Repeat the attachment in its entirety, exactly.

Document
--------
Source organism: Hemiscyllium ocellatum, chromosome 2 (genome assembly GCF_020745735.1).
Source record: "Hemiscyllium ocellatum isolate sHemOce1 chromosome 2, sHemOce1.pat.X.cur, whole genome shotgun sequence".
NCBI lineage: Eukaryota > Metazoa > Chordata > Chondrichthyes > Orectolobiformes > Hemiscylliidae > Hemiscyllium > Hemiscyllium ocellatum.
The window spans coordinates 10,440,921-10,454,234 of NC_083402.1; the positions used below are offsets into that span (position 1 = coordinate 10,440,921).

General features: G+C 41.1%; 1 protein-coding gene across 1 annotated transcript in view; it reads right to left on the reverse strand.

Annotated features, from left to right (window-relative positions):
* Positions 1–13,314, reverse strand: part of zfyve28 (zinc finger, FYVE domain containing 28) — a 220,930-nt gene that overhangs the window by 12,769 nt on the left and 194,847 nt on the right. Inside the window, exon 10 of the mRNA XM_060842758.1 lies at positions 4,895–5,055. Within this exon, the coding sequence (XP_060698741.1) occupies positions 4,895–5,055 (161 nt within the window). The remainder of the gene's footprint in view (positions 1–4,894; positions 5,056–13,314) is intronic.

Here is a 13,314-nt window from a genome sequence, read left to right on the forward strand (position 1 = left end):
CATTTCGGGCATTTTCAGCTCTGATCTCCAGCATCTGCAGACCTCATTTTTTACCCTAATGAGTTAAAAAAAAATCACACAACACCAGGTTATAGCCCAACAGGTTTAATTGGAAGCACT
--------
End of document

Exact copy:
Source organism: Hemiscyllium ocellatum, chromosome 2 (genome assembly GCF_020745735.1).
Source record: "Hemiscyllium ocellatum isolate sHemOce1 chromosome 2, sHemOce1.pat.X.cur, whole genome shotgun sequence".
NCBI lineage: Eukaryota > Metazoa > Chordata > Chondrichthyes > Orectolobiformes > Hemiscylliidae > Hemiscyllium > Hemiscyllium ocellatum.
The window spans coordinates 10,440,921-10,454,234 of NC_083402.1; the positions used below are offsets into that span (position 1 = coordinate 10,440,921).

General features: G+C 41.1%; 1 protein-coding gene across 1 annotated transcript in view; it reads right to left on the reverse strand.

Annotated features, from left to right (window-relative positions):
* Positions 1–13,314, reverse strand: part of zfyve28 (zinc finger, FYVE domain containing 28) — a 220,930-nt gene that overhangs the window by 12,769 nt on the left and 194,847 nt on the right. Inside the window, exon 10 of the mRNA XM_060842758.1 lies at positions 4,895–5,055. Within this exon, the coding sequence (XP_060698741.1) occupies positions 4,895–5,055 (161 nt within the window). The remainder of the gene's footprint in view (positions 1–4,894; positions 5,056–13,314) is intronic.

Here is a 13,314-nt window from a genome sequence, read left to right on the forward strand (position 1 = left end):
CATTTCGGGCATTTTCAGCTCTGATCTCCAGCATCTGCAGACCTCATTTTTTACCCTAATGAGTTAAAAAAAAATCACACAACACCAGGTTATAGCCCAACAGGTTTAATTGGAAGCACT